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Coates Bluff Nature Trail: Dream It Well

Tax deductible
The Coates Bluff Nature Trail is a success story that preserves our local heritage.
It's also one of the reasons I can't imagine leaving Shreveport. As an outdoor educator, I've never seen such an ideal setting -- the trail connects four schools. (Over the past ten years, hundreds of students have spent hundreds of hours walking its woods and canoeing its waters.) As a resident, I depend on walking access to this greenspace for my well-being -- the trail connects four neighborhoods. As a citizen of the planet, I am keenly aware of how crucial these places of connection with nature are becoming --
we cannot afford to lose this inner-city treasure.

Seventy-five percent of the land in the watershed that surrounds and once buffered the trail has been cleared and developed since 2009. My dream is for the Friends of the Coates Bluff Nature Trail, 501c3 to be able to purchase the now-for-sale and last undeveloped 48 acres protecting the trail in order to create an urban nature park. (Scroll down for the design.)

Your donation will go towards the maintenance and improvement of the existing trail and the realization of that dream.







Why this land matters.

From an ecological standpoint, further development within our watershed will have devastating effects on the remaining plants and animals in the form of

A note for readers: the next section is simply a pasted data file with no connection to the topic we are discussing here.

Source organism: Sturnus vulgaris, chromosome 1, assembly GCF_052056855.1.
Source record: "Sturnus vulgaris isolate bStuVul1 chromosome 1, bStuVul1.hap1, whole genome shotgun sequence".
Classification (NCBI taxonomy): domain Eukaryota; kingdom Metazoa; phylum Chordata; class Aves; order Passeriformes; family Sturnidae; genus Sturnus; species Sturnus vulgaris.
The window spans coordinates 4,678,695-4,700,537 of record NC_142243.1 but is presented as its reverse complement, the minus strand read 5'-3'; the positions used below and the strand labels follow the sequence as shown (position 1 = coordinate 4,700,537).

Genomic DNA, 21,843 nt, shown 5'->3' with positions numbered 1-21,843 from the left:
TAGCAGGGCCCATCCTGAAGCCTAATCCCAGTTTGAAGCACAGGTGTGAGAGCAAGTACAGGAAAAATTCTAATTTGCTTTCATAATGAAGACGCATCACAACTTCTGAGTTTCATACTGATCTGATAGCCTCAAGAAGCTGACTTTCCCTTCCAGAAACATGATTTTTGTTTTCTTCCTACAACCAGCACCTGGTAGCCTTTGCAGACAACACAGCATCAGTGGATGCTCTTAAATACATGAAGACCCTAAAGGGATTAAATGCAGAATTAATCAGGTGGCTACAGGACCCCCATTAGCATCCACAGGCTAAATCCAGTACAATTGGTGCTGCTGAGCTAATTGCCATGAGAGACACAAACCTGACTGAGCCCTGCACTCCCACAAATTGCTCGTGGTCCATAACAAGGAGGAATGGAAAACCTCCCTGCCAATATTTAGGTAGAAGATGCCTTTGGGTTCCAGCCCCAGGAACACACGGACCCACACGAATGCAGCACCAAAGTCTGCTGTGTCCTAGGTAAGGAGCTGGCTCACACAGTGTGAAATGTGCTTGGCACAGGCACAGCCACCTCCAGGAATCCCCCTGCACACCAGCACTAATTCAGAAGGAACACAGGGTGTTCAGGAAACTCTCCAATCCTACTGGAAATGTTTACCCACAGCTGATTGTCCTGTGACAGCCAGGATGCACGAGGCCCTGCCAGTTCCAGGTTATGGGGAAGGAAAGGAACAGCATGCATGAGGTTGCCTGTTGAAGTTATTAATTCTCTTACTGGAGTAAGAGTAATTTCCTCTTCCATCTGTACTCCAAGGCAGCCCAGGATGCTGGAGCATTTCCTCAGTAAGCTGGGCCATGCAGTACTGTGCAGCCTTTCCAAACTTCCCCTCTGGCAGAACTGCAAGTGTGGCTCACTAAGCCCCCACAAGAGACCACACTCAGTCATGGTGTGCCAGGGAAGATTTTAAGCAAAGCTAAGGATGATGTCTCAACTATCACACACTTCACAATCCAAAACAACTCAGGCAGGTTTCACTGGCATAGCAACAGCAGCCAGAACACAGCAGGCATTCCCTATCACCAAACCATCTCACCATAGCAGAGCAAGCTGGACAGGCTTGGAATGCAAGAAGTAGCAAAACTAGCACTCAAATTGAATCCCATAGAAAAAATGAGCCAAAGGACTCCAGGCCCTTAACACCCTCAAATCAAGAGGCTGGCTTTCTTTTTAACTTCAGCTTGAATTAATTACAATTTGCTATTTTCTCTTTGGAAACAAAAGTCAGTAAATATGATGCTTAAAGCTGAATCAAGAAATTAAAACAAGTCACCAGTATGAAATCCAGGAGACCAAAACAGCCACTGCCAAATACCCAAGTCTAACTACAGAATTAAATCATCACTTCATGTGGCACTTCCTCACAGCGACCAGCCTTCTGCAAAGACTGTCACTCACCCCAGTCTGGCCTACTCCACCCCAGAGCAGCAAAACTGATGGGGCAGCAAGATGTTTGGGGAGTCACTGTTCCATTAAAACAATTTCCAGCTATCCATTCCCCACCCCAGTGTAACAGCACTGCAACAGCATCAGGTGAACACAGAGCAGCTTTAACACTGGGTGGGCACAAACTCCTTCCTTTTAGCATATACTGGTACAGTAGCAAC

stormwater runoff, sediment pollution, diversity, and habitat loss. It will also further reduce the last sliver of land that connects the woods along the bayou with those along the Red River. Two years ago, a four-point buck used this to pass safely between the two. Wildlife corridors like this one, especially those with wetlands, are becoming increasingly rare and critical across the globe.



In 2009, one hundred volunteers removed several tons of trash from the area pictured above during a community cleanup. And every year since, the signs of health have been returning.

Three years ago hundreds of white pelicans rested here during migration. Last winter I watched a bald eagle take a fish from the water. This year it was a river otter...a "keystone" species indicating a healthy ecosystem. There's even a resident alligator.

And all of this is just a few blocks from where I both live and work.




The mission of the Friends of Coates Bluff Nature Trail 501c3, is to maintain and improve the trail as an inner-city, historical, ecological, and recreational treasure that supports place-based education and wellness.

Place-based education looks like hosting the monthly Second Saturday Community Trail Walk; Eagle Scouts restoring a trash screen and constructing a new bridge; 16 local 4-H students receiving a tour during Wetland Awareness Week, guided entirely by neighborhood elementary students who use the trail regularly; and an annual National Trails Day event that brings folks of every demographic from all over the city to walk, learn, and enjoy together.